Now one of Chicago’s favorite food trucks for gourmet sandwiches, The Fat Shallot came to life from co-owners and married couple Sam Barron and Sarah Weitz. The pair was simply seeking a way to balance married life with their busy schedules in the culinary world. In 2013, the city of Chicago passed an ordinance allowing for food trucks to cook fresh, made-to-order food on-the-go. With timing on their side, the couple received one of the first on-board cooking licenses granted to a food truck in Chicago. Their vision began with a desire to offer customers unique versions of classic sandwiches with gourmet flair. Thus, The Fat Shallot was born.

Before becoming the couple known for selling delicious sandwiches from a big red food truck, Sam and Sarah bonded over all things delicious. Their first conversation even revolved around the importance of butter. Sam was at the end of a three-year stint at Chicago’s four-star restaurant, Everest, when the two decided to take a chance and move to San Sebastian, Spain. When they weren’t indulging in Spanish tapas, wine and immersing themselves in the culture, Sam continued to hone his skills working at a three- starred Michelin restaurant under legendary chef, Martin Berasategui.

A love of street food was kindled when Sam and Sarah spent the next year together traveling through India and Asia. During this time, they gained an understanding of the importance of taking pride in simple, humble food.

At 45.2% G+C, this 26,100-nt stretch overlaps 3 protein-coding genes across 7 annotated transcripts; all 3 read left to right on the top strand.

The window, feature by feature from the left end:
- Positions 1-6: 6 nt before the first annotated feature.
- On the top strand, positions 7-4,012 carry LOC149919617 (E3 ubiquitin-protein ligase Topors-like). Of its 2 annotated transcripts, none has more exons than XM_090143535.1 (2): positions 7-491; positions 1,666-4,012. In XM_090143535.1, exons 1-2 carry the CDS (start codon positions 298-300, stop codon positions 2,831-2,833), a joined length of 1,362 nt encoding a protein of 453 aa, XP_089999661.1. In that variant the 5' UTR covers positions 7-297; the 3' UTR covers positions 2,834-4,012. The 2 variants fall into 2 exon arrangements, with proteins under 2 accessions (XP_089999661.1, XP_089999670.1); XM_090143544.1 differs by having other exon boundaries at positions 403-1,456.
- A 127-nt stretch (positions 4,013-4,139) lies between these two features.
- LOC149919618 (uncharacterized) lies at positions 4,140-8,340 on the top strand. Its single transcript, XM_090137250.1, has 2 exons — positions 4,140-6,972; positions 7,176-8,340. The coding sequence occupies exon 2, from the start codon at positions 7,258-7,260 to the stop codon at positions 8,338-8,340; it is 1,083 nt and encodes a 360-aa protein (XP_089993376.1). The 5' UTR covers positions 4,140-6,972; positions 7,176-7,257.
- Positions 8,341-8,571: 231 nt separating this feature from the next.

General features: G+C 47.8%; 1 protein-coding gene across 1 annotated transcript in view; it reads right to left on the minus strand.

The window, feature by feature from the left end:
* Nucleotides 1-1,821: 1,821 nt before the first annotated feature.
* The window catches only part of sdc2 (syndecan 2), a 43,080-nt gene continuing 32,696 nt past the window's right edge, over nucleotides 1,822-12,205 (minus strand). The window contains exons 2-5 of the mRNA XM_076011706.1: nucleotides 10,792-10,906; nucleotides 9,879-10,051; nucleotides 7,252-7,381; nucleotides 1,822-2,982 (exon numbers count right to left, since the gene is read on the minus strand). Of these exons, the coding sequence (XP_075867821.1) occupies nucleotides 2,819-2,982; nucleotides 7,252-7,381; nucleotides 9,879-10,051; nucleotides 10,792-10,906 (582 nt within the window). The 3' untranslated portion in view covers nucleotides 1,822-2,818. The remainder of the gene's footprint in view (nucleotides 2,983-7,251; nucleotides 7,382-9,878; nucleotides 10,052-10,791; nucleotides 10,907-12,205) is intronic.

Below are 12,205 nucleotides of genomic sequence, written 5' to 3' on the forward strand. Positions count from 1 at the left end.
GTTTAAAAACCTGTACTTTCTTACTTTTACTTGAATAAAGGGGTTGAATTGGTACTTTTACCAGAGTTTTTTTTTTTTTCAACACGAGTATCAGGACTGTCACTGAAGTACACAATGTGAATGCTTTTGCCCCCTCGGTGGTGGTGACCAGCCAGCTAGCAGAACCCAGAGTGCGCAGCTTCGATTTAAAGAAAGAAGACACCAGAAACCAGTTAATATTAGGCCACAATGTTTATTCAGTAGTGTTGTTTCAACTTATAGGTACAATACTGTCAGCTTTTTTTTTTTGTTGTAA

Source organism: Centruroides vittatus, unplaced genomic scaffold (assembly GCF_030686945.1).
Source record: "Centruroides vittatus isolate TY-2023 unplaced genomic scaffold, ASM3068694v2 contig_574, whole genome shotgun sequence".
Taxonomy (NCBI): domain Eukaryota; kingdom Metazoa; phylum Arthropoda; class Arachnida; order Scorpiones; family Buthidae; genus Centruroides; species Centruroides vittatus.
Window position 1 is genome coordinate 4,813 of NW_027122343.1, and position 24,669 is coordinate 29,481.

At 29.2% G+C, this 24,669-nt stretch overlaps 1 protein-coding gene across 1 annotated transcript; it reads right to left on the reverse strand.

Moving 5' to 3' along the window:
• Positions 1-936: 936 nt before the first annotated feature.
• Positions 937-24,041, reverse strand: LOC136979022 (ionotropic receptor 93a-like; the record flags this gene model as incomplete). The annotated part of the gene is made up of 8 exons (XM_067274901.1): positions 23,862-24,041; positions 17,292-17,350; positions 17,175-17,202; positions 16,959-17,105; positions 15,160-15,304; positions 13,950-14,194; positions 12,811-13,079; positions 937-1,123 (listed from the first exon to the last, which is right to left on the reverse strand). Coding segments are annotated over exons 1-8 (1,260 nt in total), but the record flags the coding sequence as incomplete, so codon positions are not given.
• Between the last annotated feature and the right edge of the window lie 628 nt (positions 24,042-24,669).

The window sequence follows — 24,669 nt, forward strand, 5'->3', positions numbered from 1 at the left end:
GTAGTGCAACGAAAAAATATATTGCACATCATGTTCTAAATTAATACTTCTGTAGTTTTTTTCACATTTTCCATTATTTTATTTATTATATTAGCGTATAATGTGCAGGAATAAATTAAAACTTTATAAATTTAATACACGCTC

Upon their return to the U.S., Sam and Sarah settled on New Orleans as their next home. They spent a year living in the Crescent City, where Sam cooked professionally at Bayona with acclaimed chef Susan Spicer. During this time, the two developed an appreciation for the food and culture of New Orleans, which still inspires them in their cooking today.

They then moved to Chicago in 2011 where Sam worked as sous chef alongside Jean-Georges Vongerichten at the re-opened Pump Room. After 18 months of hard work and long hours, Sam and Sarah decided the timing was right to be their own bosses and opened The Fat Shallot food truck in May 2013.

From day one, the goal of The Fat Shallot was to offer recognizable sandwiches and sides that people would crave on a daily basis. The focus on sandwiches has created a wide canvas for creating delicious and memorable offerings, while still allowing Sam the room to integrate his culinary chops. The Fat Shallot strives to reintroduce people to some of their favorite lunch items and remind them why the classics are “The Classics”. After all, bacon, lettuce and tomato taste really great together!

Besides adding two children to the mix, Sam and Sarah opened a second food truck, The Fat Pickle, as well as their first brick and mortar outpost at Revival Food Hall in 2016. Having a stationary space has allowed the team to branch out and offer new items that are not available on the food trucks. They are also beyond thrilled to have a restroom and air conditioning on the premises at Revival!